“You’re going down, old woman,” the young man said. His tussled hair flicked in the light breeze.
The old woman startled and nearly dropped her left knitting needle. She scowled. “You’d dare challenge your grandmama, Malcolm?” She scorned him and his rainbow button. “I’ve been fighting since before I was even old enough to have the thoughts that led to your mother being born!”
“Don’t get saucy with me, gram! And leave my mother out of this,” Malcolm thrust his metal spatula at her.
She feinted left with a knitting needle and socked him with a rolling pin.
He fell into a fetal position.
She pulled a pile of diced onions from a shoulder pocket and threw it at his eyes. His greatest weakness.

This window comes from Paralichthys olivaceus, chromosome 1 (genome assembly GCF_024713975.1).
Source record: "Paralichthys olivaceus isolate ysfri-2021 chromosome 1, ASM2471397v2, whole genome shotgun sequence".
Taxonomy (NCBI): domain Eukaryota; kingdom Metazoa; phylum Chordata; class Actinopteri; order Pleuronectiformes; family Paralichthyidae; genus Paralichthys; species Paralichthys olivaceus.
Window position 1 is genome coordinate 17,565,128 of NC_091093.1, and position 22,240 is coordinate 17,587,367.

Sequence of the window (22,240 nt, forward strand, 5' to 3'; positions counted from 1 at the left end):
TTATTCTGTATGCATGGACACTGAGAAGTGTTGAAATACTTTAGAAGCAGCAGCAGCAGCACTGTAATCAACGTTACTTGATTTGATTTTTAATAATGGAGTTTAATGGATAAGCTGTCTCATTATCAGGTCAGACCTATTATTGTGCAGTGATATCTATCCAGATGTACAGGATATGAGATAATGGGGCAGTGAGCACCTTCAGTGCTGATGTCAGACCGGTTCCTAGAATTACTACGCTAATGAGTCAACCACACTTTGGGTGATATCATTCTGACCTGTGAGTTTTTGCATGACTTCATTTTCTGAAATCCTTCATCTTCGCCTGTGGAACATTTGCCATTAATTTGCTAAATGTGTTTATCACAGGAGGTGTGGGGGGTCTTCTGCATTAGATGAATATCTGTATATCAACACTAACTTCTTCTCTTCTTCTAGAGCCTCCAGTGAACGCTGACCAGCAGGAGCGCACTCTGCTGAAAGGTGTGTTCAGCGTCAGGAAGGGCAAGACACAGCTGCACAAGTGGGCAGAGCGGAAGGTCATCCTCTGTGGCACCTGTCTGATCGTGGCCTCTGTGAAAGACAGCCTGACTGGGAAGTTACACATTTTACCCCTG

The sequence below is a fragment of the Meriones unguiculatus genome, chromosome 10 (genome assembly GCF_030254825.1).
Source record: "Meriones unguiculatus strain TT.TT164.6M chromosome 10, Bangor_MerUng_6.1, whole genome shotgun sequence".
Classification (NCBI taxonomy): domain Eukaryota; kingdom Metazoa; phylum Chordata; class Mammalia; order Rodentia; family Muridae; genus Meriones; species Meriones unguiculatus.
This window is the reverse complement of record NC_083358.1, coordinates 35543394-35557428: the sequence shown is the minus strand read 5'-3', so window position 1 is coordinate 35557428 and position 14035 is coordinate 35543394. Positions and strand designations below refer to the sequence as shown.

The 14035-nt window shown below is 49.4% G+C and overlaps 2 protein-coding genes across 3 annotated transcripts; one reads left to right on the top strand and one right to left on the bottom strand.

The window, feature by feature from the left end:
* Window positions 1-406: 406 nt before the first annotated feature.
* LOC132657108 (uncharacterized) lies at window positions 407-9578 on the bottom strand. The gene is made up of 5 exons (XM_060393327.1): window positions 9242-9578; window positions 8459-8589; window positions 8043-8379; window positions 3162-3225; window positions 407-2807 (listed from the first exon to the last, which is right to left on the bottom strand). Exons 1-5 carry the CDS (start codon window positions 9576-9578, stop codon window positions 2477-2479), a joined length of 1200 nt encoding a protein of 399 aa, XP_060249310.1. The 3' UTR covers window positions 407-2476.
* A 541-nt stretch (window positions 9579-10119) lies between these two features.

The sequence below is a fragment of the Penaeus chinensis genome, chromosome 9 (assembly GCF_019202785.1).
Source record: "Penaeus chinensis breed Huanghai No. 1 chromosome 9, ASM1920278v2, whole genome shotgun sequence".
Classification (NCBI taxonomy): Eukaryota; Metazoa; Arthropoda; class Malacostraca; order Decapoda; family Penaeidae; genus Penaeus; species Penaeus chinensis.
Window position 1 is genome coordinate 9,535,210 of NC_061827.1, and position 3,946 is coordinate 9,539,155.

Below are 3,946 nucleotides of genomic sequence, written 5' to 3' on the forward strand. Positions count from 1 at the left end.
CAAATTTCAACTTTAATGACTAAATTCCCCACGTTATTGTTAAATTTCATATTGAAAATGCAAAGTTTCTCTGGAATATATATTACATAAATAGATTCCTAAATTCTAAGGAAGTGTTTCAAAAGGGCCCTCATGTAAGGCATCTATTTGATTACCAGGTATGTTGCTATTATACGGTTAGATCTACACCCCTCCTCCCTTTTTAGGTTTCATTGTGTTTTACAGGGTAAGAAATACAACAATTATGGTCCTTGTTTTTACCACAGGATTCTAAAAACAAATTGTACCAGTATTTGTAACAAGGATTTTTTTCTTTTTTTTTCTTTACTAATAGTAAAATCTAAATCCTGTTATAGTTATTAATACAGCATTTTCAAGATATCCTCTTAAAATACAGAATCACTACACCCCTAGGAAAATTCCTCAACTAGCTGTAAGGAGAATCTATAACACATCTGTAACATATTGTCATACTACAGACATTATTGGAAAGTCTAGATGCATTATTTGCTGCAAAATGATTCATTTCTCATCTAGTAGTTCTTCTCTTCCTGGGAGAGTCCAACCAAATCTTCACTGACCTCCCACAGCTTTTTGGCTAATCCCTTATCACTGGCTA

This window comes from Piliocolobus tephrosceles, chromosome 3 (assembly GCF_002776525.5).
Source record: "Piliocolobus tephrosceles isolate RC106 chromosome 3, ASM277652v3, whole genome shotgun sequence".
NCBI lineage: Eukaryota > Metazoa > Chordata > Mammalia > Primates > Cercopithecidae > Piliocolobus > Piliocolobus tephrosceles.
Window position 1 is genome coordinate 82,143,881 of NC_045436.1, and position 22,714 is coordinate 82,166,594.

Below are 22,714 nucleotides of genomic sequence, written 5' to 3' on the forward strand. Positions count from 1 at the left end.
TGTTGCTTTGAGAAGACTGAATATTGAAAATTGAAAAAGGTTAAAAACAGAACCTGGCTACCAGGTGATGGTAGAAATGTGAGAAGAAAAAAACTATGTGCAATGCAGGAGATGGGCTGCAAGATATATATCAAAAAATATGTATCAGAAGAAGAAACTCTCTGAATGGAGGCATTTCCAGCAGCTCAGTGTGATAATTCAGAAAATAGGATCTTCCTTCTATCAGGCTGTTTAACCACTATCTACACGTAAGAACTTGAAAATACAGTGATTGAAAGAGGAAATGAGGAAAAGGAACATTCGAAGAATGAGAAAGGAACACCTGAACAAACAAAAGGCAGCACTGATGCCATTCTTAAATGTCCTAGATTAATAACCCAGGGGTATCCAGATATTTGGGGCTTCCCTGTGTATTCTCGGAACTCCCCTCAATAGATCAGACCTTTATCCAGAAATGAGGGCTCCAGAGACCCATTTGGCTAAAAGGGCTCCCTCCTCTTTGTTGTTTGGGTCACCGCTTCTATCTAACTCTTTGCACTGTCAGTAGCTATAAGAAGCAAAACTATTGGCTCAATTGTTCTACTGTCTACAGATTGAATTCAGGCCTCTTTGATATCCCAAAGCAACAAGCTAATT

Malcolm started to cry. He jumped up and wiped the onion from his eyes. “Life is hard, Dentures! I’ve grown up on tears and disappointment. They. Make. Me. STRONG!”
He swung a bag of flour at her head and she fell to the ground.
Malcolm stood over her. Sweat rolled down his back. “Are you ok, gram?”
She exhaled sharply. “Yes. I’m fine. You’ve beaten me. They’re all yours.”
The old woman reached into her purse and pulled out a weathered and yellowing envelope.
The impetuous young man opened it and read. Brownies: Flour, sugar, cocoa powder, baking soda, salt, butter, eggs.
“There aren’t any measurements, temperatures, or times, here, grandma.”
“I know. That’s the way I got them, that’s the way you get them. Every martial art takes practice. Even the family recipes.”
She stood up, brushed her dress off, and walked down the dirty, forbidding street. The world would never see her kind again.